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The Traditional holidays in Japan: Japanese New year

New year in Japan

Traditional Japanese holidays

You can hardly find a country like Japan, where such a wide variety of holidays. However, the specificity of Japanese holidays is their well-defined aesthetic criteria, as well as complex rules, traditions, special rituals, through family education and communication. Favorite and most fun Japanese festival is a New year, which relates to three of the most important to Sandisco, together with the Foundation Day of the state, as well as the birthday of the Emperor. Before New year in Japan is celebrated according to the lunar calendar, but since the end of the nineteenth century it correlated with the New year, celebrated according to the Gregorian calendar, and the celebration of Christmas.

Japanese New year

The Japanese begin to prepare for the holiday in advance: almost throughout December they are busy with Christmas chores, trying to catch up as best you can to prepare for the New year. Markets and fairs held on new year’s eve are evidence of the holiday hustle and bustle. protection of commercial information of Bird colonies called “the tories-but ichi” arranged since the eighteenth century. Especially attractive to them was a rake – Canada that act as good luck charm. No less popular since the nineteenth century, and is Fair “Tosi is but iti”, which is bought and sold all sorts of things. It takes place in one of the districts of Tokyo, namely in Asakusa, near the temple of the goddess Kannon. No less famous in Tokyo and is fair, taking place in Setagaya ward called “Setagaya Boro-ichi” on it, people sell what they no longer need, and the money spend on the procurement for the New year.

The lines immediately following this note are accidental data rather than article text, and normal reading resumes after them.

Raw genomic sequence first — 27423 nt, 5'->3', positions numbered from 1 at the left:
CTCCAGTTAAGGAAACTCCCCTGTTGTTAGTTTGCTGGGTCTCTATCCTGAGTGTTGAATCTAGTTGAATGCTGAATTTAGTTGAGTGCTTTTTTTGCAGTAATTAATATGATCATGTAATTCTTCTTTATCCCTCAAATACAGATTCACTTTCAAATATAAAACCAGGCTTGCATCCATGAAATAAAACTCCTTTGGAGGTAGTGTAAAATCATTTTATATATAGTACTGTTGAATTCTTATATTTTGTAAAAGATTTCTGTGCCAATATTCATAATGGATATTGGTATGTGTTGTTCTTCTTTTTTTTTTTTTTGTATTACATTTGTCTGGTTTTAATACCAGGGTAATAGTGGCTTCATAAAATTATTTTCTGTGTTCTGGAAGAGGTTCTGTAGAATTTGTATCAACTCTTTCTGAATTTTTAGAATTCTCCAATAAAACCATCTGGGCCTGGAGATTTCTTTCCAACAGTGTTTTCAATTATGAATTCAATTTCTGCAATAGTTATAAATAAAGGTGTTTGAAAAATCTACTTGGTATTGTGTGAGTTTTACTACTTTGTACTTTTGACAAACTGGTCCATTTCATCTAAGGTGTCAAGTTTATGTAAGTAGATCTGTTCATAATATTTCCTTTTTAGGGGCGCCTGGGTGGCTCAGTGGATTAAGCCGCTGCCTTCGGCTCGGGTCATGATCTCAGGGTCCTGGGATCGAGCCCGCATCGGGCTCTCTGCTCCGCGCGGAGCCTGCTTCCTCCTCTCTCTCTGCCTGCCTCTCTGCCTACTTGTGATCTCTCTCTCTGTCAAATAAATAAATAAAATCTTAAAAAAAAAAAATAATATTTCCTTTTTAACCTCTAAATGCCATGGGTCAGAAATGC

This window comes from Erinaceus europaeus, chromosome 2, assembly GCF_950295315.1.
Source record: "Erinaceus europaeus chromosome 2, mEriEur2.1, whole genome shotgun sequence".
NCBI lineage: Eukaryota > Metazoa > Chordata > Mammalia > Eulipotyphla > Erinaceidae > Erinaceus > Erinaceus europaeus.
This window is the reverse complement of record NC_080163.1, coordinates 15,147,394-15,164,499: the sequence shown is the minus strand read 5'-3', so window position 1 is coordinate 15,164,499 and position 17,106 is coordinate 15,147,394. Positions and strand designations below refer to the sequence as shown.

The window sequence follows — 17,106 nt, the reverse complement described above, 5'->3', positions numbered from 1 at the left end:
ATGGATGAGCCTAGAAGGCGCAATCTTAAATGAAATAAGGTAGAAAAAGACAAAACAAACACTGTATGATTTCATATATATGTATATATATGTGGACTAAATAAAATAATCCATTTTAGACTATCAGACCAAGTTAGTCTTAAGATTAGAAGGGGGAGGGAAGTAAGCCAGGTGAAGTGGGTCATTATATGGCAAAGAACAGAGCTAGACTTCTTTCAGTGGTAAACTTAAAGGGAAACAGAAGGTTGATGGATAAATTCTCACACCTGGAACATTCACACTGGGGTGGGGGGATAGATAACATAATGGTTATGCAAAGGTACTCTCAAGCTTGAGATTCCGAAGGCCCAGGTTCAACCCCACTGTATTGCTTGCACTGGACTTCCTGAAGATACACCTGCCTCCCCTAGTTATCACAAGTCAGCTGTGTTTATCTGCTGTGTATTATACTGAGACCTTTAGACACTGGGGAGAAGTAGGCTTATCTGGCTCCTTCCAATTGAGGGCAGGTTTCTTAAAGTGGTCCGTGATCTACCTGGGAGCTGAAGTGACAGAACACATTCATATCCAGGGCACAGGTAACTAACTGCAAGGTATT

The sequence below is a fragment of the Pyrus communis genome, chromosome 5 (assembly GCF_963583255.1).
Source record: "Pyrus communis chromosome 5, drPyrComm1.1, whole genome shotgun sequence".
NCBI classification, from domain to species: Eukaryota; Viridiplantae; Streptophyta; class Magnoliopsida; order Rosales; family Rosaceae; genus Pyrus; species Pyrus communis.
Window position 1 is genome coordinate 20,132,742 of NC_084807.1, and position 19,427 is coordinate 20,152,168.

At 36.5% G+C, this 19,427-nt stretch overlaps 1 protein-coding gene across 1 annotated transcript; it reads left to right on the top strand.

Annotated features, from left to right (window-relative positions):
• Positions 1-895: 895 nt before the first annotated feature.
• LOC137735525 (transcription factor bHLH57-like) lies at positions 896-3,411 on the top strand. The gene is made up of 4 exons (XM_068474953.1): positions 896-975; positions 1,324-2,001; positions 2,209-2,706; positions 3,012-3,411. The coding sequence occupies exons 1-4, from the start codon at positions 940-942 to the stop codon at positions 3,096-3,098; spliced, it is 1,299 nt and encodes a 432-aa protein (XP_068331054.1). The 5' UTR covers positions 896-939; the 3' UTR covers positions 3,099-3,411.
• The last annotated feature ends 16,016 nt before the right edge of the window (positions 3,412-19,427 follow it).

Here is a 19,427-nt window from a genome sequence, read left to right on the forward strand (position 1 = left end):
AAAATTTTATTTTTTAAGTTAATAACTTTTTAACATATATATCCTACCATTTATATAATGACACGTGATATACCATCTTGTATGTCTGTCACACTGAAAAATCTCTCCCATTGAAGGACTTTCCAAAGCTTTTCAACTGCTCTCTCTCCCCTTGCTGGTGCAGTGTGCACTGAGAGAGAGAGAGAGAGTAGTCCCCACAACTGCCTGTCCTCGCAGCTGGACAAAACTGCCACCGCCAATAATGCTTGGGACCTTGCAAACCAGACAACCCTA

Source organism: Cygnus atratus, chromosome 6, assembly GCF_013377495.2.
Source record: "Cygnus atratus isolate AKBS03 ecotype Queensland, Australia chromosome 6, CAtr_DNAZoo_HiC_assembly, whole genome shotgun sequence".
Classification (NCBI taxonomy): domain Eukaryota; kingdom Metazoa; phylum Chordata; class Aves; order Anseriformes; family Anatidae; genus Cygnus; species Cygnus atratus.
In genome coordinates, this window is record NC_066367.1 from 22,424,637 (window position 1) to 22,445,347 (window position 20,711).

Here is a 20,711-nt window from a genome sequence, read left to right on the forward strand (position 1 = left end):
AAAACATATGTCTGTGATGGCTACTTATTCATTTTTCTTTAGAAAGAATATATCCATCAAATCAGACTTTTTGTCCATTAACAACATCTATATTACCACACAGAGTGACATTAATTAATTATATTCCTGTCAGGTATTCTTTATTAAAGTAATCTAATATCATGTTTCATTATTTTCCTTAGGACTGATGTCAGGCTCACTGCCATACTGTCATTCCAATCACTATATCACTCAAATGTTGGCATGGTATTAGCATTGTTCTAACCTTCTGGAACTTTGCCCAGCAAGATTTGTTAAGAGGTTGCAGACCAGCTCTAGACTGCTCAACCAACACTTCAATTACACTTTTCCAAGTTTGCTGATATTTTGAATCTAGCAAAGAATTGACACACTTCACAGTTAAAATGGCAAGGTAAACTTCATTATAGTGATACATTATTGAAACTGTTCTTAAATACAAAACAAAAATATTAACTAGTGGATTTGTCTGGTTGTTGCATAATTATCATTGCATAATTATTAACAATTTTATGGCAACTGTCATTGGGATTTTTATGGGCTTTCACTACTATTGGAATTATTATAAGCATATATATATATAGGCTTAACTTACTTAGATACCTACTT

Today the fair has somewhat lost its significance, today they are more of a exhibition and sale for new year holidays. Widespread supermarkets, grocery stores, and numerous benches for special purposes. From the earlier fairs remained a Fair year, and the market is junk. Special flavor of the fairs and markets, give the racket, intended to play the shuttlecock called “hagoita”. On the reverse side of the racket with portraits of actors playing in the theatre “Kabuki” or episodes of his performances. A large number of hagoita is a colorful mural, for this reason such fairs markets are often referred to as “hagoita-ichi”.

The largest fair of today is a fair held in the city of Odawara, located on the Tokaido tract in the Central part of Japan. In such markets you can buy not only the products necessary for the celebration of the New year – outfits, food, gifts, ritual objects and jewelry, as well as wishes, dreams and, of course, destiny, the personification of which are Daruma, hamoumi, as well as Takara-Bune. Daruma is a doll-deity of the Buddhist Pantheon and is made of wood or papier-mache, its analogue the doll stands-tumbler. Hamoumi are blunt arrows with white feathers, they are designed to protect the house from misfortune and evil spirits.

Takara-Bune the ships, filled with rice, their deck is seated the seven gods, which symbolize prosperity and happiness. Dakota – it’s the luck of Ebisu – sincerity, Benton symbolizes friendliness, Jurojin – the long summer, Bishamon-Teng – it is a dignity, a symbol of generosity is Hotei, and reliability symbolizes Fukurokuju. Every purchase is attached traditional animal figure which is the sign of the New year. As you can see, the celebration of New year in Japan – a chance to get acquainted with interesting traditions and rituals, to purchase unique gifts, which for many years will be a reminder of this amazing trip.